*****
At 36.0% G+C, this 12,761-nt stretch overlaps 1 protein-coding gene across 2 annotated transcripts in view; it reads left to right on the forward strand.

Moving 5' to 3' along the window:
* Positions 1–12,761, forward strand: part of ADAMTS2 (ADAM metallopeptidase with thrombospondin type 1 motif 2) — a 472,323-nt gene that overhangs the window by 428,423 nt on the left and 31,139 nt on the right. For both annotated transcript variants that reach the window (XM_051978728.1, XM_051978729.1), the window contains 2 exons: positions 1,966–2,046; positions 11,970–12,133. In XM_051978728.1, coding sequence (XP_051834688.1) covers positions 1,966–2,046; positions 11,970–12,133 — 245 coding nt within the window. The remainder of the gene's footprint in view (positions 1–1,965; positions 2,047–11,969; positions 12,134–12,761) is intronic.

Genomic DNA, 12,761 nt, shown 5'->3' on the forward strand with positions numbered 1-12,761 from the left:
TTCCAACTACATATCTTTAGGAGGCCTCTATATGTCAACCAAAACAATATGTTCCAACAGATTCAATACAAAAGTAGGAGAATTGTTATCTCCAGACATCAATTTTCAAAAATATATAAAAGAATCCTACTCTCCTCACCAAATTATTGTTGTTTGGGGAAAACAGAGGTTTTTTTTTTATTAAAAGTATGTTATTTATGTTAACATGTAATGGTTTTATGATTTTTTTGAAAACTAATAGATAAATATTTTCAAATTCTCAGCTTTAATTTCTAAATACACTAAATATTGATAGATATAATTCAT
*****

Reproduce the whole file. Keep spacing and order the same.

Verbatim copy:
At 36.0% G+C, this 12,761-nt stretch overlaps 1 protein-coding gene across 2 annotated transcripts in view; it reads left to right on the forward strand.

Moving 5' to 3' along the window:
* Positions 1–12,761, forward strand: part of ADAMTS2 (ADAM metallopeptidase with thrombospondin type 1 motif 2) — a 472,323-nt gene that overhangs the window by 428,423 nt on the left and 31,139 nt on the right. For both annotated transcript variants that reach the window (XM_051978728.1, XM_051978729.1), the window contains 2 exons: positions 1,966–2,046; positions 11,970–12,133. In XM_051978728.1, coding sequence (XP_051834688.1) covers positions 1,966–2,046; positions 11,970–12,133 — 245 coding nt within the window. The remainder of the gene's footprint in view (positions 1–1,965; positions 2,047–11,969; positions 12,134–12,761) is intronic.

Genomic DNA, 12,761 nt, shown 5'->3' on the forward strand with positions numbered 1-12,761 from the left:
TTCCAACTACATATCTTTAGGAGGCCTCTATATGTCAACCAAAACAATATGTTCCAACAGATTCAATACAAAAGTAGGAGAATTGTTATCTCCAGACATCAATTTTCAAAAATATATAAAAGAATCCTACTCTCCTCACCAAATTATTGTTGTTTGGGGAAAACAGAGGTTTTTTTTTTATTAAAAGTATGTTATTTATGTTAACATGTAATGGTTTTATGATTTTTTTGAAAACTAATAGATAAATATTTTCAAATTCTCAGCTTTAATTTCTAAATACACTAAATATTGATAGATATAATTCAT